About ten rows behind (and to the right) is Dr Mark. At half-time we all come together to discuss the situation and it becomes distinctly crowded for fifteen minutes! So crowded in fact, that sometimes I struggle to eat me pie (which has spent the first half under me seat, cooling down to a temperature which will not take the coating off the inside of me mouth as I attempt to eat it!!!!). So now you know!

.The East Stand:


This was known by all as the Scoreboard End because, not surprisingly, there was a scoreboard (or score-box to be more accurate) situated at the back and in the middle of this area. You can see a picture of this score-box on my website if you are interested (http://www.cheswem.u-net.com/united1.htm).

As a boy (because we had little brass and couldn't afford away matches) dad and I would make the pilgrimage from Maine Road (yes - that's where we lived!!!) to Old Trafford to see the reserves every other week and the scoreboard played a big part in the event. We could not afford a portable wireless (that's assuming that they existed in those days) so the ONLY way of knowing how the first team were doing was via the scoreboard. Letter 'A' was designated (always) to the score of the first team and would be updated every fifteen minutes. What that meant was that the young lads could be attacking and the crowd (big crowds then) would be roaring when all of a sudden letter 'A' would open and the crowd would go silent - it was really eerie! As the board closed there would either be further silence (still a draw), a really loud groan (the opposition have scored) or absolute pandemonium (Manchester United have scored). I have often wondered what the reserves of that time thought about that situation!

The Scoreboard End was completely uncovered until the cantilever was extended around that part of the ground in (I think) 1970 or 1971. At that time the Scoreboard End became known (though not to me or my dad - it will ALWAYS be the Scoreboard End to us) as 'J' and 'K' stand (though I do not know which parts of that area were 'J' and which 'K').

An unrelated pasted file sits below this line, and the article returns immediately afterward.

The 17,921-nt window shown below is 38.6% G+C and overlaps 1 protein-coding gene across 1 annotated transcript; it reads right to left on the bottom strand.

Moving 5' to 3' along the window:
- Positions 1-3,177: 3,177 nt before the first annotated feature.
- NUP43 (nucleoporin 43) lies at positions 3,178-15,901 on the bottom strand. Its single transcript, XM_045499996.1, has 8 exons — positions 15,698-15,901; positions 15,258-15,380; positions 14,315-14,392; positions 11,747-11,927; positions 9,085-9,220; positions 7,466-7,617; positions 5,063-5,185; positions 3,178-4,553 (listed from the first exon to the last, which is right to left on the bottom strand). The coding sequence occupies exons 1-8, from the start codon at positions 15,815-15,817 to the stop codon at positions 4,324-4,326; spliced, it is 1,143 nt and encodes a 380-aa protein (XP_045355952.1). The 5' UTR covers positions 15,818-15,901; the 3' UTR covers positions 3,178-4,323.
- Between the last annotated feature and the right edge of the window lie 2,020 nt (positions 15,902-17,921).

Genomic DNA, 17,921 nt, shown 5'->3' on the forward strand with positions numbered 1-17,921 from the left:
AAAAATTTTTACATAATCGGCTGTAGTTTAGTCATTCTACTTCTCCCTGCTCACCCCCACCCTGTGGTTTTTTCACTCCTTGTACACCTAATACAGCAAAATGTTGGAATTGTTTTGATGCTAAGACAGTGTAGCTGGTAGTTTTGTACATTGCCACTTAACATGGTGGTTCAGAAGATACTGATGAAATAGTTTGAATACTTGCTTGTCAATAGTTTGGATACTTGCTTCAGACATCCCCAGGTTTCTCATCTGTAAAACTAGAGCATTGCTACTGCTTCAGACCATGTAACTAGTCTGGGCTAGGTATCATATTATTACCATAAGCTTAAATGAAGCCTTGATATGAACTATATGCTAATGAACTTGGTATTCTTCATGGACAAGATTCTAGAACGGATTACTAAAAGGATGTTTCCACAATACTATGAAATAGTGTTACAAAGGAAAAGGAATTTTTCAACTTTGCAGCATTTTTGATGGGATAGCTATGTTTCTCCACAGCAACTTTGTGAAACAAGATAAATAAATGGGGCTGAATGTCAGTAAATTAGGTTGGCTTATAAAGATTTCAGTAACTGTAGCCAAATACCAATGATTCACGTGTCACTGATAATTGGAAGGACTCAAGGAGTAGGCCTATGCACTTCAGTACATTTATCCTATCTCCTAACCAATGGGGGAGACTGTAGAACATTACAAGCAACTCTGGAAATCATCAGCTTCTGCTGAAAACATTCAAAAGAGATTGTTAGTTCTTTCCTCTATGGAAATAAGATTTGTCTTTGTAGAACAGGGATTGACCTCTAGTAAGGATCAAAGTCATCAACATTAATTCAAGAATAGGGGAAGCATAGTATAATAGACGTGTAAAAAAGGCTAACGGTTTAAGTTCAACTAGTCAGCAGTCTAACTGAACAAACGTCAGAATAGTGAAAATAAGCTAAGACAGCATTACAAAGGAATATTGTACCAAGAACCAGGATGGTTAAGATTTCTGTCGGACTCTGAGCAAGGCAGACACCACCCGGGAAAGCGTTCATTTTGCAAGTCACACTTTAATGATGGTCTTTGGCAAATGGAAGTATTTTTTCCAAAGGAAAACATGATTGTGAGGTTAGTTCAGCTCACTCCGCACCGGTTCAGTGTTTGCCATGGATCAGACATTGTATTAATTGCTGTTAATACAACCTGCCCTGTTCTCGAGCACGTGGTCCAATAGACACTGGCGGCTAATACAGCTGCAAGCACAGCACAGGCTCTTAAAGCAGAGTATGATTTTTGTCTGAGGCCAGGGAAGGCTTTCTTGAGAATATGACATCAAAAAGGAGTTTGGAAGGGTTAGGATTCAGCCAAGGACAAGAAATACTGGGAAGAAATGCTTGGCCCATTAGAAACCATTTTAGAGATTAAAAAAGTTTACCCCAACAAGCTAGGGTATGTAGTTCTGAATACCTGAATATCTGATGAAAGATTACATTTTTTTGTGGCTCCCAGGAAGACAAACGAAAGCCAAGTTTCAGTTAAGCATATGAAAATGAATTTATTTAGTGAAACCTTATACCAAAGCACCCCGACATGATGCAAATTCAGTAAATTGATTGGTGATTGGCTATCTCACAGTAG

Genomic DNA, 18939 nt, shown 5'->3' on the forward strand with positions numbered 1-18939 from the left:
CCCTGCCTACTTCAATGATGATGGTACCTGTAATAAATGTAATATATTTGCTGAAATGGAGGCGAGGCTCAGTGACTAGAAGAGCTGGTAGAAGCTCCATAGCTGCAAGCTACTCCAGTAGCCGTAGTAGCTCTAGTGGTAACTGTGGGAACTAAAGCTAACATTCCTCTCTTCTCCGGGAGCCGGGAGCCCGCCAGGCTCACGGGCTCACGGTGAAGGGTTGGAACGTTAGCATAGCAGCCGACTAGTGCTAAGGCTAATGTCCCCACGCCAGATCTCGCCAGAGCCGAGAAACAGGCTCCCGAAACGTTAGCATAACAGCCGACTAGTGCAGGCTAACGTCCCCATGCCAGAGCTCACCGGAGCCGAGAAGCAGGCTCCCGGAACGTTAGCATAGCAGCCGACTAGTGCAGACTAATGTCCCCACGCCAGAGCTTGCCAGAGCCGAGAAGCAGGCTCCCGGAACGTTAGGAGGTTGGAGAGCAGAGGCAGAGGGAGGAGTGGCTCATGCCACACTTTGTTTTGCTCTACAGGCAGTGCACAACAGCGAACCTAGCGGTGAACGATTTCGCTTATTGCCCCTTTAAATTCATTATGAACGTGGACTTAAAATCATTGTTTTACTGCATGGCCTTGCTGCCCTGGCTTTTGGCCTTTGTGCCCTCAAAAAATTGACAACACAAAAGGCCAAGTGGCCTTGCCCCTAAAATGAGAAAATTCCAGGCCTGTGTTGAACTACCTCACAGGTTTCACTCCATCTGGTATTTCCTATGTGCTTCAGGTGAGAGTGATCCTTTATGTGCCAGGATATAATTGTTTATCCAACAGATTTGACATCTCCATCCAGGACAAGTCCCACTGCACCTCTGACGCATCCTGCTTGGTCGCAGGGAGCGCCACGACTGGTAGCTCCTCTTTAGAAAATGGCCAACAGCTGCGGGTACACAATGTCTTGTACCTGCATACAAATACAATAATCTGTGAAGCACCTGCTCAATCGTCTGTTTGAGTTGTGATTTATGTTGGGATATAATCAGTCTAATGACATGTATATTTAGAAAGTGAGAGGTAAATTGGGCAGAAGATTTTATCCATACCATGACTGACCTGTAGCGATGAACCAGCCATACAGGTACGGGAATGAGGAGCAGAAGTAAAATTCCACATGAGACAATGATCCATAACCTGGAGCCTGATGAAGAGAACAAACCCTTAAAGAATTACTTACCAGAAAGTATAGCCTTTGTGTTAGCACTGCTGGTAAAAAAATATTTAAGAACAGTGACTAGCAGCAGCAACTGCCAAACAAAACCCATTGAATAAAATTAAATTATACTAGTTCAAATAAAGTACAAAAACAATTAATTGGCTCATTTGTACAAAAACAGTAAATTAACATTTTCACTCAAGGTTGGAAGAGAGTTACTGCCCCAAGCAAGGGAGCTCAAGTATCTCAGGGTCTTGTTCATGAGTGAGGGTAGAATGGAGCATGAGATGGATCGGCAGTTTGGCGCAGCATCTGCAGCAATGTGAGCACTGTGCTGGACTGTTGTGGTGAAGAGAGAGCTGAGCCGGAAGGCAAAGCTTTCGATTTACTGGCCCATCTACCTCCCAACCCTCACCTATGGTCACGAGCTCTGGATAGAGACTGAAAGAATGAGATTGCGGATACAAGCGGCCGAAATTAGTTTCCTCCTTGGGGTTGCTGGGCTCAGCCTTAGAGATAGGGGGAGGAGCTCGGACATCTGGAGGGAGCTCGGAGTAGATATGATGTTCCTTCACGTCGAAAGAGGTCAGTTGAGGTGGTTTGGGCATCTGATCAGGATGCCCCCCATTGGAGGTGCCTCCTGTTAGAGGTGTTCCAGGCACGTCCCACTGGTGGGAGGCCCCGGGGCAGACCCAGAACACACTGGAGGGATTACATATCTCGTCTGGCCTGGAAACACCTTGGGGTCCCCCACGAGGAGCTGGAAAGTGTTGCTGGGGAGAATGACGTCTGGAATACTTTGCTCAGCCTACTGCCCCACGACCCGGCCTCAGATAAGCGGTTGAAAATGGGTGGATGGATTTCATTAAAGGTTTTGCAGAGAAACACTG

When the Stretford End was demolished most of the boys/girls of the time moved (en-masse) to 'K' stand and thus it has remained. The real atmosphere at Old Trafford (such as it is today - not what it was, sadly) emanates from 'K' stand - or to give it it's correct title 'East Lower'. To get on my soap-box for a second, there is NO doubt in my mind that (with the redevelopment of) the two ends some attempt SHOULD be made t allow like-minded souls to sit together (ie all the singers/chanters in one place); it will NOT happen of course.

.


So there you have it - a very brief history of what is what around Old Trafford. I am reluctant to call it the 'Theatre of Dreams' as that sounds so 'trite' and 'Keith-sodding-Fane', but it IS (and always has been) my 'Theatre of Dreams'. Manchester United IS my religion and Old Trafford, my church. If you find that offensive or beyond your understanding - tough! People like my dad and me, who grew up with nowt, have always seen football as their religion and I make no apologies for stating that here. Manchester United IS my life, always has been - always will be. Without Manchester United my life has no meaning and would not be worth living. Simple as that.

Keep the Faith,

Peter Hargreaves (United Kingdom)
http://www.cheswem.u-net.com/